Farah hails perfect summer
Double Olympic champion Mo Farah admits Britain's "perfect" sporting summer is unlikely ever to be repeated.
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The nation is still basking in the after-glow of hosting hugely successful Olympic and Paralympic Games, while Bradley Wiggins' Tour de France heroics and Andy Murray's US Open win mean 2012 will stand out as a year to remember.
Farah said: "We will never have another summer like this. We cannot do this again. It's been a perfect summer of sport.
"We have had the Olympics and Paralympics on our doorstep, but then there's also been Bradley Wiggins winning the Tour de France and Andy Murray winning a Grand Slam. Brits just don't do that."
Farah's stunning victories in the 10,000m and 5,000m ended Great Britain's long wait for a men's long distance gold medal and, in the process, established the Somalia-born athlete as a household name.
His new-found fame has taken him by surprise, but he insists he will not allow it to interfere with the business of attempting to remain at the pinnacle of his sport.
He said: "As athletes, you cannot forget what gets you here in the first place, and that's the training.
"I have to keep my feet on the ground. I have a great team around me and they keep my feet on the ground, and I have to keep doing what they tell me to do.
"If you don't have that, it could lead to other ways."
Farah has found himself in demand since lighting up the Olympic Stadium with his stunning finals performances, and he is repeatedly asked to perform his "Mobot" celebration, famously mimicked by sprint superstar Usain Bolt.
He said: "Everyone's been so nice. They recognise me in the supermarket, when I'm out having a meal, all over. People are just genuinely nice.
"How can you say 'No' to somebody when they are asking you for a picture or an autograph nicely? They just want to say 'Well done' really, and it's been brilliant.
"I was in a restaurant the other day with a mouthful of food, and someone came up to me and asked me to do the Mobot. I just had to say, 'Sorry, I'm having my food.' But I don't regret inventing it at all - it's been brilliant."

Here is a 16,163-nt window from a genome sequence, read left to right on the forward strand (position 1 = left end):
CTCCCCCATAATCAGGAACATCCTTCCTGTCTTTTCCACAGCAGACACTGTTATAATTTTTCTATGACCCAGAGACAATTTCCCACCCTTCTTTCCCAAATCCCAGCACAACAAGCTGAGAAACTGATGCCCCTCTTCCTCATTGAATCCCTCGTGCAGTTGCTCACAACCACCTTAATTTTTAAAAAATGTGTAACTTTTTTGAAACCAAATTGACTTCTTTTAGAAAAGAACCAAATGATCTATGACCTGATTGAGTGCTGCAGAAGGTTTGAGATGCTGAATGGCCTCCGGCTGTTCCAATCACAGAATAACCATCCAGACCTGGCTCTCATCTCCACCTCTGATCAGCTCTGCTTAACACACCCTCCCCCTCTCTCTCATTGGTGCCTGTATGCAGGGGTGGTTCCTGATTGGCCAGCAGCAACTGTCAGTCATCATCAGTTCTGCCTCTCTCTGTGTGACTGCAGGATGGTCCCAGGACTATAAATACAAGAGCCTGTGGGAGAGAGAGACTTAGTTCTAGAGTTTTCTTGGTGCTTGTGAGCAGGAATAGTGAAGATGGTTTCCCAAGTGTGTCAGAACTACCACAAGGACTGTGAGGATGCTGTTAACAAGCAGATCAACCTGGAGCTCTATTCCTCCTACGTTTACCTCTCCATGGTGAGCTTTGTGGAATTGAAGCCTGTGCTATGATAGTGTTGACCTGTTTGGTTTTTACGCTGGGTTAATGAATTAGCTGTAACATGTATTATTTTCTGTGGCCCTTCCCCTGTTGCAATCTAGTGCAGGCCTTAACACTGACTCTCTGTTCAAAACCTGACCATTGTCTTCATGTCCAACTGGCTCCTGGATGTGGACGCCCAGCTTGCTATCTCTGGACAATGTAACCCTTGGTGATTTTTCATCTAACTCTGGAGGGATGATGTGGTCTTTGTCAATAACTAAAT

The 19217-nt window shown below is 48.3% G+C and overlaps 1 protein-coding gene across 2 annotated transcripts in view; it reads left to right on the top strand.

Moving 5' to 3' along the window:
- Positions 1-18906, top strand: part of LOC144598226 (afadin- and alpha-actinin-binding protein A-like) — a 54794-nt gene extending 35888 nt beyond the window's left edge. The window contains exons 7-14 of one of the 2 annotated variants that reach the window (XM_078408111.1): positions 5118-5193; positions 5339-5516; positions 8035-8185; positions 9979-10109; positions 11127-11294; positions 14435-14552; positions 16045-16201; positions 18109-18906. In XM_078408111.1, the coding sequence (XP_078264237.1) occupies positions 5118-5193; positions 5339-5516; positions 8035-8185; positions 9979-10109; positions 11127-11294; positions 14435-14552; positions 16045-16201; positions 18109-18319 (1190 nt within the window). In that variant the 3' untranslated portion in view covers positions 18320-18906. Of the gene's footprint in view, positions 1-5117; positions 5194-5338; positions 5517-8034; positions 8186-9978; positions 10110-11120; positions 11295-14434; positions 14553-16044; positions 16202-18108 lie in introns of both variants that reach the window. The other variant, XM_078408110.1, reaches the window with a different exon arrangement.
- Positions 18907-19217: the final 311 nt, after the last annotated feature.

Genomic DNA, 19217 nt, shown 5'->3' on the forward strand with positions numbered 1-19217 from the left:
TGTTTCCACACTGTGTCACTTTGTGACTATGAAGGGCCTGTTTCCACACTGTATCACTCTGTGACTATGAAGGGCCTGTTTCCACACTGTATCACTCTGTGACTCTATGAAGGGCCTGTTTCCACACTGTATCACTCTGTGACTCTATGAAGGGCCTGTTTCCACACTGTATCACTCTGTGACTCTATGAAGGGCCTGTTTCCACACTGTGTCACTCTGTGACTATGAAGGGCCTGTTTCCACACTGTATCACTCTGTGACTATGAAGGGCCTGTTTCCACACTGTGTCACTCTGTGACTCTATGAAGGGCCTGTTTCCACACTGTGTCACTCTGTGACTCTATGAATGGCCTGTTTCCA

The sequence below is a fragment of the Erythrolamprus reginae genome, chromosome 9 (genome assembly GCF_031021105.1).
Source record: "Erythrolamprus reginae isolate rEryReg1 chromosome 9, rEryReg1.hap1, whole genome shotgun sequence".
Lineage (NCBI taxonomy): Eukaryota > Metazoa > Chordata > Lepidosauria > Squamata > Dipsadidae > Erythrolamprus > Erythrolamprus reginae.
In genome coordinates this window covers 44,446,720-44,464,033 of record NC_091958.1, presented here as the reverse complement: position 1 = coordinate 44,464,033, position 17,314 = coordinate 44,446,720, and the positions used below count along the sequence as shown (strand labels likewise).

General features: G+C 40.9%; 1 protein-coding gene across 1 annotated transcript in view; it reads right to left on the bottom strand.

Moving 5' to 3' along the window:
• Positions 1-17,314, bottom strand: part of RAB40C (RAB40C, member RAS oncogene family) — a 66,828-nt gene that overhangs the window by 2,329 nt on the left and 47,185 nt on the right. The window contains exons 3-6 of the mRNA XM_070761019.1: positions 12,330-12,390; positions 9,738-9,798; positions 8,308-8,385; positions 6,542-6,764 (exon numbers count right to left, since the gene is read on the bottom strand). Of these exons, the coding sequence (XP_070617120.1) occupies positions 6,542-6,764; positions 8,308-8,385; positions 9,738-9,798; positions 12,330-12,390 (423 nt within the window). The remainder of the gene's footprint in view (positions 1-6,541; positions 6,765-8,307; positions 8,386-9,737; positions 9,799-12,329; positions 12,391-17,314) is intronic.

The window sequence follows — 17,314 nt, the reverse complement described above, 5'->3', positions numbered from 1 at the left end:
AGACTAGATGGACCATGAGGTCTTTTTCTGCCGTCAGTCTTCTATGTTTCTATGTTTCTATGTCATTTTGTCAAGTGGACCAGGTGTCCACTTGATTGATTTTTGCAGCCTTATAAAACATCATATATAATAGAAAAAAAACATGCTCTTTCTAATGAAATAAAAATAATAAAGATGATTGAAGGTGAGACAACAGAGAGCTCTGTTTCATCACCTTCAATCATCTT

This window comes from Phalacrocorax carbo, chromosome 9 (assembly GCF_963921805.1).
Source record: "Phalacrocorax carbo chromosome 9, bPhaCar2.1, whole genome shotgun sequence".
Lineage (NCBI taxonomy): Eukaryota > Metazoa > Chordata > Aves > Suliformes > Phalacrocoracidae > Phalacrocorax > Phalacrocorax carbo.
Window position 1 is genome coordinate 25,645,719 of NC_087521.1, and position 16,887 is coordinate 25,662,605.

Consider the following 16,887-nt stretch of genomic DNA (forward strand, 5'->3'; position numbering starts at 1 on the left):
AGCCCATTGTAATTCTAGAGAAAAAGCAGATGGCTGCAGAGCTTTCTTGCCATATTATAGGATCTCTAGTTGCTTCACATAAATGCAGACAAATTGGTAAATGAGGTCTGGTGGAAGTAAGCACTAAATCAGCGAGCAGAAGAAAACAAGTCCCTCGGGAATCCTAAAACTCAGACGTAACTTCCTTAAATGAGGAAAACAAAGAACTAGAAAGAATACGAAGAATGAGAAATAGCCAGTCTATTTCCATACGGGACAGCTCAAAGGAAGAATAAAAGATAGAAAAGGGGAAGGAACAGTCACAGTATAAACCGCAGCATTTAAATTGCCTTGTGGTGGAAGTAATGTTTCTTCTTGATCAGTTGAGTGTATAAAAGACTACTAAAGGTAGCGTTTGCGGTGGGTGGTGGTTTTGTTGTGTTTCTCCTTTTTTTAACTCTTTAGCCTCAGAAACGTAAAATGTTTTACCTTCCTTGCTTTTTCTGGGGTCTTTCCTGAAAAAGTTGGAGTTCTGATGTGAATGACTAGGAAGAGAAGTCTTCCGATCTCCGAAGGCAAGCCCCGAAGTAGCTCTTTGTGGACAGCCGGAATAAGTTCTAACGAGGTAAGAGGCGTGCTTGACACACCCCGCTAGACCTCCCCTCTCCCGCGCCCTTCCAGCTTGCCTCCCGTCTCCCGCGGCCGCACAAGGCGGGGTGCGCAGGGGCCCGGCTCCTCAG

The 29-year-old, who will run in a two-mile international guest race at the Great North CityGames on the Newcastle-Gateshead Quayside, has seen his life change immeasurably during the last few weeks, and no more so than as a result of the birth of his twin daughters, Aisha and Amani.
Farah said: "Compared to winning the Olympics, starting out life with twins is completely different.
"When I'm training, I go up in the mountains and switch off while I run. I work really hard, but having twins is equally as tough.
"I have two beautiful little girls and I'm seeing them grow up every week. It's going to be so much fun watching them grow up until they get to the point where I have to say, 'No, you're not doing this or that'. You can't compare the two sides of my life.
"I'm in control when I'm training. But the twins can wake up at any time of the day or night, they can poo at any time of the day or night as well.
"It's completely different, but I'm enjoying it. It's great. All that goes on in my athletics career must come to an end at some point, but my family life will go on and the kids will be there. That's really important to me."
Life has also changed for long jump champion Greg Rutherford, who won his gold medal on "Super Saturday", the same night as Farah triumphed in the 10,000m and Jess Ennis claimed her heptathlon crown.
Rutherford, who will take on American Olympic triple jump champion Christian Taylor in the long jump event tomorrow, said: "I'm here, there and everywhere at the moment, meeting all kinds of people.
"It's weird because they are people I'm used to seeing on the TV or listening to on the radio. It's really strange that they know me as well.
"I was in a hotel reception the other day and Roger Moore was in there. We had a little chat in the lobby, which was really, really weird. He said 'Congratulations' - I think he'd been slightly prepped before, but it was nice.
"It's just weird. You never really deem people you see as being famous as people who would watch my sport. I don't know what it is about but when you see these guys and say 'Congratulations' it's very strange.
"I keep thinking people think I'm Ed Sheeran or something! I'm trying to check that they actually know who I am. But it's amazing and it's so nice."